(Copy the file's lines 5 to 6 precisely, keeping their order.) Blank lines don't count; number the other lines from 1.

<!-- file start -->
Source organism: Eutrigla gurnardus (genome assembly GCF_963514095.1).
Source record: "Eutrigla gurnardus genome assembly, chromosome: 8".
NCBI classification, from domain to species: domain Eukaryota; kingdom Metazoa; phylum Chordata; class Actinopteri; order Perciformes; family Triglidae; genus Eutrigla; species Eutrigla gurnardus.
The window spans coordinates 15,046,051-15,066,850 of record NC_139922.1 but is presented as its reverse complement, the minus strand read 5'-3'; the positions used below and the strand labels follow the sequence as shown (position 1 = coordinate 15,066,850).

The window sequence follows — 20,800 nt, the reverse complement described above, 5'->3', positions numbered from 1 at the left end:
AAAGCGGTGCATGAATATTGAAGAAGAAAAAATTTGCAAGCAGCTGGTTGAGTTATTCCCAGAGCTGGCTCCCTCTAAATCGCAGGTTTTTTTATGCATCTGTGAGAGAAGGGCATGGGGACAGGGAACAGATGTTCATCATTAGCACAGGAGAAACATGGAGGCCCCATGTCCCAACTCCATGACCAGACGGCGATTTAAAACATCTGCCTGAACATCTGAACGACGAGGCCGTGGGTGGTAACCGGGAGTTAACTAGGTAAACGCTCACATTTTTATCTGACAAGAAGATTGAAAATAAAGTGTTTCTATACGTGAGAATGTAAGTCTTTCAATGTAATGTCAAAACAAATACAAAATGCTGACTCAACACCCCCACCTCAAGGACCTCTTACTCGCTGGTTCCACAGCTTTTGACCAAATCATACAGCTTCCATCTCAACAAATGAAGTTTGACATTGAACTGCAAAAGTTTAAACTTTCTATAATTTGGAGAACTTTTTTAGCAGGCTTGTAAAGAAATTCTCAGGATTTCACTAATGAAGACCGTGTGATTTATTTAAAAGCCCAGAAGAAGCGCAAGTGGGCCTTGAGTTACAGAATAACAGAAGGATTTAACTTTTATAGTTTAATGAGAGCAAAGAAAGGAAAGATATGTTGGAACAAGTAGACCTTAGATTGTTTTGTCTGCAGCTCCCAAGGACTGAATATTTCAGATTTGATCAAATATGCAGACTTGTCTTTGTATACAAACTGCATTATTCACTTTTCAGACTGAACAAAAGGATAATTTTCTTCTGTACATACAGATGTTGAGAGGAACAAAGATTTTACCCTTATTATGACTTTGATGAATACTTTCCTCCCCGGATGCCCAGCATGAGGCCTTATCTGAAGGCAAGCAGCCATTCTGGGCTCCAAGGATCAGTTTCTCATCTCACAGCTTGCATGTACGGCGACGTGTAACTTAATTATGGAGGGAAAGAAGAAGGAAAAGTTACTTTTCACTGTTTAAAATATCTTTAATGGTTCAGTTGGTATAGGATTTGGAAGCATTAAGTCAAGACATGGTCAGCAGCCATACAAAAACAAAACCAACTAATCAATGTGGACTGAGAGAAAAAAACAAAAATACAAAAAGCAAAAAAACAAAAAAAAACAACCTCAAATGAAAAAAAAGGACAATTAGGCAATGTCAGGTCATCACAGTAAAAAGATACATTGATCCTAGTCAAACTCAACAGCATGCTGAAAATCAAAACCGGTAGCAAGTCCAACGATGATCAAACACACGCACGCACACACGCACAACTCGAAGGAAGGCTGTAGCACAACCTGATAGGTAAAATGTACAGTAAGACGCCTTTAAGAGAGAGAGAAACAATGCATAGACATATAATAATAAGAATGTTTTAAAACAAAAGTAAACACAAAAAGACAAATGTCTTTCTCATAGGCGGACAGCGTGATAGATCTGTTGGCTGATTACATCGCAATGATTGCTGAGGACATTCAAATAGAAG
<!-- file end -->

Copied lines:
The window sequence follows — 20,800 nt, the reverse complement described above, 5'->3', positions numbered from 1 at the left end:
AAAGCGGTGCATGAATATTGAAGAAGAAAAAATTTGCAAGCAGCTGGTTGAGTTATTCCCAGAGCTGGCTCCCTCTAAATCGCAGGTTTTTTTATGCATCTGTGAGAGAAGGGCATGGGGACAGGGAACAGATGTTCATCATTAGCACAGGAGAAACATGGAGGCCCCATGTCCCAACTCCATGACCAGACGGCGATTTAAAACATCTGCCTGAACATCTGAACGACGAGGCCGTGGGTGGTAACCGGGAGTTAACTAGGTAAACGCTCACATTTTTATCTGACAAGAAGATTGAAAATAAAGTGTTTCTATACGTGAGAATGTAAGTCTTTCAATGTAATGTCAAAACAAATACAAAATGCTGACTCAACACCCCCACCTCAAGGACCTCTTACTCGCTGGTTCCACAGCTTTTGACCAAATCATACAGCTTCCATCTCAACAAATGAAGTTTGACATTGAACTGCAAAAGTTTAAACTTTCTATAATTTGGAGAACTTTTTTAGCAGGCTTGTAAAGAAATTCTCAGGATTTCACTAATGAAGACCGTGTGATTTATTTAAAAGCCCAGAAGAAGCGCAAGTGGGCCTTGAGTTACAGAATAACAGAAGGATTTAACTTTTATAGTTTAATGAGAGCAAAGAAAGGAAAGATATGTTGGAACAAGTAGACCTTAGATTGTTTTGTCTGCAGCTCCCAAGGACTGAATATTTCAGATTTGATCAAATATGCAGACTTGTCTTTGTATACAAACTGCATTATTCACTTTTCAGACTGAACAAAAGGATAATTTTCTTCTGTACATACAGATGTTGAGAGGAACAAAGATTTTACCCTTATTATGACTTTGATGAATACTTTCCTCCCCGGATGCCCAGCATGAGGCCTTATCTGAAGGCAAGCAGCCATTCTGGGCTCCAAGGATCAGTTTCTCATCTCACAGCTTGCATGTACGGCGACGTGTAACTTAATTATGGAGGGAAAGAAGAAGGAAAAGTTACTTTTCACTGTTTAAAATATCTTTAATGGTTCAGTTGGTATAGGATTTGGAAGCATTAAGTCAAGACATGGTCAGCAGCCATACAAAAACAAAACCAACTAATCAATGTGGACTGAGAGAAAAAAACAAAAATACAAAAAGCAAAAAAACAAAAAAAAACAACCTCAAATGAAAAAAAAGGACAATTAGGCAATGTCAGGTCATCACAGTAAAAAGATACATTGATCCTAGTCAAACTCAACAGCATGCTGAAAATCAAAACCGGTAGCAAGTCCAACGATGATCAAACACACGCACGCACACACGCACAACTCGAAGGAAGGCTGTAGCACAACCTGATAGGTAAAATGTACAGTAAGACGCCTTTAAGAGAGAGAGAAACAATGCATAGACATATAATAATAAGAATGTTTTAAAACAAAAGTAAACACAAAAAGACAAATGTCTTTCTCATAGGCGGACAGCGTGATAGATCTGTTGGCTGATTACATCGCAATGATTGCTGAGGACATTCAAATAGAAG